There are actually two captains there in that jail. One of them actually stopped me in the hall and asked me if I would provide training for some of their highest security people because they get very little training. What had happened was in one of the day rooms for high security folks, the sheriff's had purchased and installed what they're calling treatment chairs or program chairs. These were steel chairs with a little bit of a desk. They're bolted down to the floor. This was a place where people could come in and be secured into these chairs, into these desks, and receive programming. So, it's kind of like, you know, the captain says, "John, would you like to kind of offer some?" It's like, "Yes, sir. I'll give it a try." You know, you're not going to turn him down. So, I gave it a try. 


We started to work out. It was actually quite a challenge on the custody side. I met with one of the deputies who was very familiar with these guys, these particular people were in protective custody. So, for whatever reason, they were in protective custody. They needed to be secured when they were transported from where they were housed to where we were going to do the programming and where we were doing the programming was a different area of custody within the jail. It was down a couple of floors. 


And so, when they transported these guys, there were six chairs, kind of in a little bit of an arc, and I would sit in the middle of the arc or stand, and we would do our thing. But to transport them, each individual needed one deputy. And then there was a deputy at the front and deputy at the back. And sometimes there was a deputy with a camera or a sergeant with a camera. And so, they transport these five or six, whoever, however many decide to come out of their cells, and they come down to this day room. And then they actually were transferring jurisdiction to this other group of deputies. 


They would all come into the same room. So, we would have like six guys. And we would have, let's say, 16 deputies. We can have as few as six incarcerated and 14 or 16 deputies in this room. The energy was always pretty jovial. Everybody was lighthearted. There were a lot of jokes, a lot of fist bumping going on. The inmates were generally pretty lighthearted about everything. They needed to get wands and patted down, and then they would walk them over while they were still in handcuffs.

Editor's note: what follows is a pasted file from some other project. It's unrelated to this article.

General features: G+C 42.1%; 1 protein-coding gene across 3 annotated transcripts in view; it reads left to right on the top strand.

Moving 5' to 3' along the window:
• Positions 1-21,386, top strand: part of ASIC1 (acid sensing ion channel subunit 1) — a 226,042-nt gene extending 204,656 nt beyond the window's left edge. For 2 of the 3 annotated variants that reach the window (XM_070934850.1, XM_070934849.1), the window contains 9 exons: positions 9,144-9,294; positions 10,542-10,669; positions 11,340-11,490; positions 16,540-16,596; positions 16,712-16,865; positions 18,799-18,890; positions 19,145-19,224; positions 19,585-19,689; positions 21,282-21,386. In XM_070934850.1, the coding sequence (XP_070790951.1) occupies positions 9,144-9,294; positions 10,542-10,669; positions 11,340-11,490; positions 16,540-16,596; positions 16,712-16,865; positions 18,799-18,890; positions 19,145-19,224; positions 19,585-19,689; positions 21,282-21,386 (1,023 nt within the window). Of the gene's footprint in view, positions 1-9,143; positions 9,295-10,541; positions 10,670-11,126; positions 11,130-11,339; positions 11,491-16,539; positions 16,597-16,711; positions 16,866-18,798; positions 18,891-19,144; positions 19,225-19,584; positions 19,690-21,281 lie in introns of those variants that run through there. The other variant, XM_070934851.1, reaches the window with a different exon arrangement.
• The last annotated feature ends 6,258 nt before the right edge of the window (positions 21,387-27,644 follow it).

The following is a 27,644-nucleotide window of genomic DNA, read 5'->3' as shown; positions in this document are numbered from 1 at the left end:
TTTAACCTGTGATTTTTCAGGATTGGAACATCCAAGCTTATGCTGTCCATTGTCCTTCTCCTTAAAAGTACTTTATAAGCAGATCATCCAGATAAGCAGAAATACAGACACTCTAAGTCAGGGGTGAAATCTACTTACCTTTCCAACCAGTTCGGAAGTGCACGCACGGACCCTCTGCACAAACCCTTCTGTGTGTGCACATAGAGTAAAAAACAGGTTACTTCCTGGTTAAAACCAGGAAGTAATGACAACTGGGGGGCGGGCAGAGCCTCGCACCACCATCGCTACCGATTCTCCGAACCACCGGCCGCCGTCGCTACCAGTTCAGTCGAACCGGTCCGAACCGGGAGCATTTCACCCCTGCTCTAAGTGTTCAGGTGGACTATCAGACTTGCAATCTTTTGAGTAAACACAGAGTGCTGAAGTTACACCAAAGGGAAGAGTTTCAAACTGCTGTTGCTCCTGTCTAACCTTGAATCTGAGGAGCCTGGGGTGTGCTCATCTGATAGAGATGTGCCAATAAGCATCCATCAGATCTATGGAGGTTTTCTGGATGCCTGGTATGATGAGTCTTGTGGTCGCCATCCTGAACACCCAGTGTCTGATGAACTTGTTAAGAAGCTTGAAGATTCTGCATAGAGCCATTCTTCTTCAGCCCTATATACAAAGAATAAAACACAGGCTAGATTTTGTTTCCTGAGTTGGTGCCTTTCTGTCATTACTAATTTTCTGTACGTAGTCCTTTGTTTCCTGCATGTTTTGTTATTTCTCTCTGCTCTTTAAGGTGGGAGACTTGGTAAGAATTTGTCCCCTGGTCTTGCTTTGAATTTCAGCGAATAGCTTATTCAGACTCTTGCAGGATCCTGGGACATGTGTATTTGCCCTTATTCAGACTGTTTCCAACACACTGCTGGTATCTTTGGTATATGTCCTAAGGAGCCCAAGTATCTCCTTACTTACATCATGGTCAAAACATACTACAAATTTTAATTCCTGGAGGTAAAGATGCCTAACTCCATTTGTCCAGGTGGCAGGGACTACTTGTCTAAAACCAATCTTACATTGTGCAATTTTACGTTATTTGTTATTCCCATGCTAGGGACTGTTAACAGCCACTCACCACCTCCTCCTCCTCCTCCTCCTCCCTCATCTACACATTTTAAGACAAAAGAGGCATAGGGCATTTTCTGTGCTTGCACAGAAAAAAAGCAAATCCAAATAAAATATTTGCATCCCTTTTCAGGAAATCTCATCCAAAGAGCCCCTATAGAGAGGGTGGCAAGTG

They put light chains on them. They'd sit down in the chair and there was a little bar where they could drop the leg chain in and lock the light chain, and then one of the cuffs would come off, one hand would go into another set of cuffs, and another one would be free. So, they had one hand free, one hand cuffed, and the legs chained in. And so, quite a bit of activity, right. 


And then all of a sudden, all the deputies would just kind of melt away and disappear. I'd be in this great big kind of cavernous room with these five or six guys in orange suits chained into their chairs. It was really pretty powerful. It would get very quiet. There was an observation booth and there's a mirrored observation booth and there's supposed to be a deputy in there watching what's going on. Whether they're not, I don't really know. I can't speak to that. 


It was like the safest room in the house because these guys couldn't really move from there. And so, we had some really great programming in there, really great programs. That was all going along well. Deputies would shift so the deputy who is in charge of helping me to arrange these programs, I actually would interview each one of the gentlemen before they would be accepted into the program to see if they had enough time, because that's jail. There could be a lot going on. 


It would often take me 12 to 14 weeks to complete the whole program for any number of reasons to be locked down. So, they wouldn't be able to show up or I would have to be away on work or whatever. So, we'd have to make sure if people were there for a long enough period of time that they wanted to be involved and actually engage because there were a number of people who wanted to be involved. There really was a waiting list.